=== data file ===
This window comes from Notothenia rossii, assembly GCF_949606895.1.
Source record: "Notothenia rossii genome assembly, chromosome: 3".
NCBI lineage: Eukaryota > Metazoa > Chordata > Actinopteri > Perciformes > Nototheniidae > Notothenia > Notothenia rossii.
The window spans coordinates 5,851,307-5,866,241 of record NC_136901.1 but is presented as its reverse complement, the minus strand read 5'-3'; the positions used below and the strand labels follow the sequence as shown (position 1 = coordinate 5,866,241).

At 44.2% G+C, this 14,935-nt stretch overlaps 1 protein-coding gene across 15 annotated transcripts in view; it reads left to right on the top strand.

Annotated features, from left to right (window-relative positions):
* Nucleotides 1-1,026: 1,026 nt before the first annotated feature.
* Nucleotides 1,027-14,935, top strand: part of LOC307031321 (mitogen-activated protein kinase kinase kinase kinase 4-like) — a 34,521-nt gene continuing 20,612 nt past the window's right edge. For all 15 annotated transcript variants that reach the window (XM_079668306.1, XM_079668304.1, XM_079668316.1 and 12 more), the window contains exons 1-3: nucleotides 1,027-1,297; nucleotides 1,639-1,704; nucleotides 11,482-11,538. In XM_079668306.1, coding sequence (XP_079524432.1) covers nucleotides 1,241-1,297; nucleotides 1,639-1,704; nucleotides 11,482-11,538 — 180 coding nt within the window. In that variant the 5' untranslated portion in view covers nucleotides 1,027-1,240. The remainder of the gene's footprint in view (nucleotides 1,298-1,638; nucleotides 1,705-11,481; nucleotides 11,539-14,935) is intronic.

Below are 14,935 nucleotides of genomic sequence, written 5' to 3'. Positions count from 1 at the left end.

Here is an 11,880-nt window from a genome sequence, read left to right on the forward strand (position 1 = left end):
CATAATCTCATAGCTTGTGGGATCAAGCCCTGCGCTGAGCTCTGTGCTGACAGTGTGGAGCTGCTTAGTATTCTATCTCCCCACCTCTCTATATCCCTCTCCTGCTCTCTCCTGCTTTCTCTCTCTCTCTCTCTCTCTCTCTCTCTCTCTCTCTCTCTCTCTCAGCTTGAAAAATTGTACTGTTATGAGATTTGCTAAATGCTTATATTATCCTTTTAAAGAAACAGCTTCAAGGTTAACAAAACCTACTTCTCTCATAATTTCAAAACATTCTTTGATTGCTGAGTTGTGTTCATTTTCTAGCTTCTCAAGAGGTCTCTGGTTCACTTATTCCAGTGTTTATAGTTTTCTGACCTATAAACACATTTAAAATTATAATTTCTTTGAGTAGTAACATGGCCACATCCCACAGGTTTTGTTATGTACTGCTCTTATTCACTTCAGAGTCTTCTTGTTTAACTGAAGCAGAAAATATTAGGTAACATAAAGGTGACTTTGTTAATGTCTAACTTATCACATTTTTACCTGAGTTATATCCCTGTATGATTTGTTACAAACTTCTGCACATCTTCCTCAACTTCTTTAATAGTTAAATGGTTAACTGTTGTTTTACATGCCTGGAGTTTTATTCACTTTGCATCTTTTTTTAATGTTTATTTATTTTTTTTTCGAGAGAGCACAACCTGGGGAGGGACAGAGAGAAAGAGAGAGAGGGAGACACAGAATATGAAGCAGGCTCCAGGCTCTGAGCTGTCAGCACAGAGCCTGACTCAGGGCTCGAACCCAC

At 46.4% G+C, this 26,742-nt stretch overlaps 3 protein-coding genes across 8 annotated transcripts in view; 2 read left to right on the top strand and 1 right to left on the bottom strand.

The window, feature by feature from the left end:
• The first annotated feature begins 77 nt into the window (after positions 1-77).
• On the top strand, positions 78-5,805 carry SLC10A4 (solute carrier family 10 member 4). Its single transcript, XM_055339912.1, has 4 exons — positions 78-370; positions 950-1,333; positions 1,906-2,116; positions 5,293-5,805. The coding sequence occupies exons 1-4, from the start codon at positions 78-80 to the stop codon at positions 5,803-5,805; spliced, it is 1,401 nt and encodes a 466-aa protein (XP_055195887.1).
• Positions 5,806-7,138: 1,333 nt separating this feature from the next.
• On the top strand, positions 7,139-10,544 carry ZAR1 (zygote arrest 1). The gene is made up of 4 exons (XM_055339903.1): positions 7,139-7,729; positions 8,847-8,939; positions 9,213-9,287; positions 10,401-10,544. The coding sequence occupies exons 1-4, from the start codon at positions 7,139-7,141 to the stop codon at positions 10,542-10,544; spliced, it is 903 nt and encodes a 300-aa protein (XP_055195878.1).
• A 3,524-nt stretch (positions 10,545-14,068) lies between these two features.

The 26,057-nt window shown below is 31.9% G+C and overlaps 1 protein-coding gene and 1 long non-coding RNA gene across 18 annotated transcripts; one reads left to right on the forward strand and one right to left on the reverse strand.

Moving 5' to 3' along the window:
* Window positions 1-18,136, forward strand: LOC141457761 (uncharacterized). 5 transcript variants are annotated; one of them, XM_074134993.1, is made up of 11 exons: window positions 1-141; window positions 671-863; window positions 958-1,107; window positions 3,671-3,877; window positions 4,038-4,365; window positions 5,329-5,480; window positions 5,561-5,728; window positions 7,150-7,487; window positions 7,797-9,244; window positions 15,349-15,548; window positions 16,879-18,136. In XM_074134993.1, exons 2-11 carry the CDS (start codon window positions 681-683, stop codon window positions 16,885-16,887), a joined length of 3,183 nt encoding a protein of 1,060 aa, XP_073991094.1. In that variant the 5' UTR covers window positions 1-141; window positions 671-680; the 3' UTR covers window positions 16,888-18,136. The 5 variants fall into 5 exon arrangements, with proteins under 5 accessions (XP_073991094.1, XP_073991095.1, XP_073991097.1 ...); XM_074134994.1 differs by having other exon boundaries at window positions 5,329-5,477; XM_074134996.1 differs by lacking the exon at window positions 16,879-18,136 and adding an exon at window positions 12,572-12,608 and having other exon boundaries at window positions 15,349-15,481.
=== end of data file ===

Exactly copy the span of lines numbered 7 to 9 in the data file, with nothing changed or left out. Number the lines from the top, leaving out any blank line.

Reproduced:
* Nucleotides 1-1,026: 1,026 nt before the first annotated feature.
* Nucleotides 1,027-14,935, top strand: part of LOC307031321 (mitogen-activated protein kinase kinase kinase kinase 4-like) — a 34,521-nt gene continuing 20,612 nt past the window's right edge. For all 15 annotated transcript variants that reach the window (XM_079668306.1, XM_079668304.1, XM_079668316.1 and 12 more), the window contains exons 1-3: nucleotides 1,027-1,297; nucleotides 1,639-1,704; nucleotides 11,482-11,538. In XM_079668306.1, coding sequence (XP_079524432.1) covers nucleotides 1,241-1,297; nucleotides 1,639-1,704; nucleotides 11,482-11,538 — 180 coding nt within the window. In that variant the 5' untranslated portion in view covers nucleotides 1,027-1,240. The remainder of the gene's footprint in view (nucleotides 1,298-1,638; nucleotides 1,705-11,481; nucleotides 11,539-14,935) is intronic.

Below are 14,935 nucleotides of genomic sequence, written 5' to 3'. Positions count from 1 at the left end.